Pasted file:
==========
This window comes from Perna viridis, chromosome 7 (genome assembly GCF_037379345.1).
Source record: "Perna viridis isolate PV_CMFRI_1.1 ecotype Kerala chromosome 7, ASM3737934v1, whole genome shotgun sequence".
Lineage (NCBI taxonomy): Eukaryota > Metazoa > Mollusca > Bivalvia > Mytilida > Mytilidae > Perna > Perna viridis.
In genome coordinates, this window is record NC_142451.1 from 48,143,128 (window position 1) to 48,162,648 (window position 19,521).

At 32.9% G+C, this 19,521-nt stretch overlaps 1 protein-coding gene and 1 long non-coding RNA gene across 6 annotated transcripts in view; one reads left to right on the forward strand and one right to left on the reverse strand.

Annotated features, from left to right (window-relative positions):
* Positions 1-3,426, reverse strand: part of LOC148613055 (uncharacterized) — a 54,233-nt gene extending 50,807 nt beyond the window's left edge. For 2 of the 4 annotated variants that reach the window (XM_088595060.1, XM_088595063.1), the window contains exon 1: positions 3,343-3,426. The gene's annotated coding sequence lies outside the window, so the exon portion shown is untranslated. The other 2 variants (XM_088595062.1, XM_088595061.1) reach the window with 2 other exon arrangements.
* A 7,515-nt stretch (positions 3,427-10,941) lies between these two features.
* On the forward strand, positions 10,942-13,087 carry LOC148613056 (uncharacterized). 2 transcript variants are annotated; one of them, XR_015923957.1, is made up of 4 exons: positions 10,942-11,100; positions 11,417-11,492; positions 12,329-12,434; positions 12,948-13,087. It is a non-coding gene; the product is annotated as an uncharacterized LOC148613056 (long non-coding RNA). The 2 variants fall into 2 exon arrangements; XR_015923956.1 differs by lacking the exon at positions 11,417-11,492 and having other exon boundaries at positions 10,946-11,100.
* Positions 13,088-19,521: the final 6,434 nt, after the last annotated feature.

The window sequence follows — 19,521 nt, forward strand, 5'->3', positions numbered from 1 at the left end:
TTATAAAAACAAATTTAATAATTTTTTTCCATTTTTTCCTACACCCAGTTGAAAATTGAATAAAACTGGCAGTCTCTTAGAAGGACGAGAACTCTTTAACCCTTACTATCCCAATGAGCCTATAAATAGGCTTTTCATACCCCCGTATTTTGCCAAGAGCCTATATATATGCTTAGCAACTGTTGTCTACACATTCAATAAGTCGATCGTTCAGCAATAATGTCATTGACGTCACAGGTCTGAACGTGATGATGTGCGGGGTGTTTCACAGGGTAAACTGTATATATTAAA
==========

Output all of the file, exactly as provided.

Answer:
This window comes from Perna viridis, chromosome 7 (genome assembly GCF_037379345.1).
Source record: "Perna viridis isolate PV_CMFRI_1.1 ecotype Kerala chromosome 7, ASM3737934v1, whole genome shotgun sequence".
Lineage (NCBI taxonomy): Eukaryota > Metazoa > Mollusca > Bivalvia > Mytilida > Mytilidae > Perna > Perna viridis.
In genome coordinates, this window is record NC_142451.1 from 48,143,128 (window position 1) to 48,162,648 (window position 19,521).

At 32.9% G+C, this 19,521-nt stretch overlaps 1 protein-coding gene and 1 long non-coding RNA gene across 6 annotated transcripts in view; one reads left to right on the forward strand and one right to left on the reverse strand.

Annotated features, from left to right (window-relative positions):
* Positions 1-3,426, reverse strand: part of LOC148613055 (uncharacterized) — a 54,233-nt gene extending 50,807 nt beyond the window's left edge. For 2 of the 4 annotated variants that reach the window (XM_088595060.1, XM_088595063.1), the window contains exon 1: positions 3,343-3,426. The gene's annotated coding sequence lies outside the window, so the exon portion shown is untranslated. The other 2 variants (XM_088595062.1, XM_088595061.1) reach the window with 2 other exon arrangements.
* A 7,515-nt stretch (positions 3,427-10,941) lies between these two features.
* On the forward strand, positions 10,942-13,087 carry LOC148613056 (uncharacterized). 2 transcript variants are annotated; one of them, XR_015923957.1, is made up of 4 exons: positions 10,942-11,100; positions 11,417-11,492; positions 12,329-12,434; positions 12,948-13,087. It is a non-coding gene; the product is annotated as an uncharacterized LOC148613056 (long non-coding RNA). The 2 variants fall into 2 exon arrangements; XR_015923956.1 differs by lacking the exon at positions 11,417-11,492 and having other exon boundaries at positions 10,946-11,100.
* Positions 13,088-19,521: the final 6,434 nt, after the last annotated feature.

The window sequence follows — 19,521 nt, forward strand, 5'->3', positions numbered from 1 at the left end:
TTATAAAAACAAATTTAATAATTTTTTTCCATTTTTTCCTACACCCAGTTGAAAATTGAATAAAACTGGCAGTCTCTTAGAAGGACGAGAACTCTTTAACCCTTACTATCCCAATGAGCCTATAAATAGGCTTTTCATACCCCCGTATTTTGCCAAGAGCCTATATATATGCTTAGCAACTGTTGTCTACACATTCAATAAGTCGATCGTTCAGCAATAATGTCATTGACGTCACAGGTCTGAACGTGATGATGTGCGGGGTGTTTCACAGGGTAAACTGTATATATTAAA